Three days after moving to Chaffee County years ago, I met with Wendell Pryor. I remember he had about 20 people on a list – in his head, of course – ones he said I had to meet. “But start with the best one,” he said, “Charlie Forster.”
In the days since his passing, the recurring image I associate with Charlie is one of people leaning toward him, working hard at the act of listening. His energy in conversation was infectious, engaging, inspiring.
“I have an idea,” he would say, demurely, “what do you think about this?” And later, after more than an hour most of the time, it was “Yes, yes, that’s it, that’s it!”
Ending our conversations was always hard because there was always more he wanted to share, more I wanted to hear.
I fell under Charlie’s spell the first time I met him. He probably didn’t consciously gather students around him, and I don’t think he thought of himself as a teacher, but he was one.
The best way to learn about history is through storytelling, and Charlie was a great storyteller. The best storytellers have a voice, plot, character, details.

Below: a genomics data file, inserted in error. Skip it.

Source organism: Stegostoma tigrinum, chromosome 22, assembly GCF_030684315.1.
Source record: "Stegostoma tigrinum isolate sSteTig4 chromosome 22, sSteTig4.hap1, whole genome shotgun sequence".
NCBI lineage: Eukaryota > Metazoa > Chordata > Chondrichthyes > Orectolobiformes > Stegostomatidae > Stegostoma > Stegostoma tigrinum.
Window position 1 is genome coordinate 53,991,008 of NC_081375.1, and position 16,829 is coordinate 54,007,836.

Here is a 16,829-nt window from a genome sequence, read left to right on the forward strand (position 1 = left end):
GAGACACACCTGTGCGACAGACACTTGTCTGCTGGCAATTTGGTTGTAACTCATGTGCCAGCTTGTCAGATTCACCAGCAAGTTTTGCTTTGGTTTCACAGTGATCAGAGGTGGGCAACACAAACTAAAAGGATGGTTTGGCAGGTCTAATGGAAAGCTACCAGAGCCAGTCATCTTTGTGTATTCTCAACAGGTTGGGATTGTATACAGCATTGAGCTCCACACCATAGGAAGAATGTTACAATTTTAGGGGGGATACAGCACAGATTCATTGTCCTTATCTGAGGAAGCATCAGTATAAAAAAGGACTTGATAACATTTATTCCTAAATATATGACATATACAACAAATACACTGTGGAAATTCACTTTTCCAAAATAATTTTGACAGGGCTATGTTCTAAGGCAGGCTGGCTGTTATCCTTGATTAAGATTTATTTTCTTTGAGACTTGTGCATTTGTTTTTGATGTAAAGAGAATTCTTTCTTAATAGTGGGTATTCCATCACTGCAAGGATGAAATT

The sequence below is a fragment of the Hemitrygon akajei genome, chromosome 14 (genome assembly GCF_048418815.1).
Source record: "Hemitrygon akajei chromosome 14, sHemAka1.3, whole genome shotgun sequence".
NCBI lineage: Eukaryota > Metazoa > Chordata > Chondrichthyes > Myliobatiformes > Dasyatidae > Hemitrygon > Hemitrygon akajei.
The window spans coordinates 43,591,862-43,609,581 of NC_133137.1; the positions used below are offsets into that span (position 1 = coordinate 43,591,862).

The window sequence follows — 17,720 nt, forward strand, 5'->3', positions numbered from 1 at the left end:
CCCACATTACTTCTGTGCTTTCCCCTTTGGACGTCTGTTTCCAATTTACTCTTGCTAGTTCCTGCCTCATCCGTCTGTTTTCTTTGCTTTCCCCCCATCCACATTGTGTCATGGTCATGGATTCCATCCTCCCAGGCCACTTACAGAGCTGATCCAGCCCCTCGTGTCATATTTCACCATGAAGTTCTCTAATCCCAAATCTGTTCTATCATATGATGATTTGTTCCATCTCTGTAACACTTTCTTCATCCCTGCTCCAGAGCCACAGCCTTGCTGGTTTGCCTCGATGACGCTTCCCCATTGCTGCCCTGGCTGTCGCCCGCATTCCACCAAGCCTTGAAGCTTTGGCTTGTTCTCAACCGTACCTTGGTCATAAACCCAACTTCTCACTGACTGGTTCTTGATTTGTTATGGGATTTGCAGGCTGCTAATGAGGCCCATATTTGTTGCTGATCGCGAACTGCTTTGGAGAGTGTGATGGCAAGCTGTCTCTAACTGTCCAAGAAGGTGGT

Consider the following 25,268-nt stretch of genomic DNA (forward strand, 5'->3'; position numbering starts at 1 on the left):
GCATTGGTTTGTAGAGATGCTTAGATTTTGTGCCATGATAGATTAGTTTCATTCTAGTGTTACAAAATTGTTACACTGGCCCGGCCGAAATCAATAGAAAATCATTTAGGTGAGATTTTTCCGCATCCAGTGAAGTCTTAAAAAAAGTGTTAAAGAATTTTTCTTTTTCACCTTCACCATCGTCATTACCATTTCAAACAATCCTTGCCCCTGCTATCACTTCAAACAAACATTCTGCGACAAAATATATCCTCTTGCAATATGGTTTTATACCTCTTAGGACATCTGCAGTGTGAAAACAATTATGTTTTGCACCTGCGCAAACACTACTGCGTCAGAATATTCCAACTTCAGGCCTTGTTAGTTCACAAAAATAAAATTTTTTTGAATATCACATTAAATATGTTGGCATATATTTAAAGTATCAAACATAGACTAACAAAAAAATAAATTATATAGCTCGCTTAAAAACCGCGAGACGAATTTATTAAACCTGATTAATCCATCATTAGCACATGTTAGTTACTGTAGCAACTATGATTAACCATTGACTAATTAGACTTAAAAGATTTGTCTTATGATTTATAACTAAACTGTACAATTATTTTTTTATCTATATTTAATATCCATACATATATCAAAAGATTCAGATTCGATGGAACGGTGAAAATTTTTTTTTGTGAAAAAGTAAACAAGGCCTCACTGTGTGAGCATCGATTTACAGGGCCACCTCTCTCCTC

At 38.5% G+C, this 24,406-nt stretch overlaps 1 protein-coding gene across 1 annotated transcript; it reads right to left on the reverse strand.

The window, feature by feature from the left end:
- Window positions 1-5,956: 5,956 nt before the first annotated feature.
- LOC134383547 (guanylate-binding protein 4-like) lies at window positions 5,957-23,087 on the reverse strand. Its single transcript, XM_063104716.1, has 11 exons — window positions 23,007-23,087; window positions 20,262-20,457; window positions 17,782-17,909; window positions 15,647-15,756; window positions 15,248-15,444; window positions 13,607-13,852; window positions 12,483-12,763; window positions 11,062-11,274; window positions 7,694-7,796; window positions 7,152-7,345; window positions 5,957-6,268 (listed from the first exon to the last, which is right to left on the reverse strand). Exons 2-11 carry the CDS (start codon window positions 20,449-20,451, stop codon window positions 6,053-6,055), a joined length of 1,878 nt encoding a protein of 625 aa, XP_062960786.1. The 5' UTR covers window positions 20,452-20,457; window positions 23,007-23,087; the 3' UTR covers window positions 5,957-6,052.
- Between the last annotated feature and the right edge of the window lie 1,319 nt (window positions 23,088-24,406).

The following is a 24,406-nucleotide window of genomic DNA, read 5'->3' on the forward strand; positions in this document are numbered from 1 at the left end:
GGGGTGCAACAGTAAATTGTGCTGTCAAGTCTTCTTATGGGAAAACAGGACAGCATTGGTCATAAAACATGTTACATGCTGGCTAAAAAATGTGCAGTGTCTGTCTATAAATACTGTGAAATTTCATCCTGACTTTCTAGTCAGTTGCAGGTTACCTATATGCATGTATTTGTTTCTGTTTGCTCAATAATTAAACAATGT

From Charlie I learned about Main Street Buena Vista and Salida, downturns and resurgences, his friend Lew Lowe, the history of banking in Chaffee County, how to change the trajectory of communities through transformative capital campaigns (not his words, but his message), what people made Salida and Buena Vista special, and who the next generation of change agents were.
Dry stuff? Not at all; I was glued, every time, for dozens of our talks.
Be somebody to somebody. Charlie was that and more to so many of us. Teacher and mentor and storyteller.
Chaffee County Boys & Girls Clubs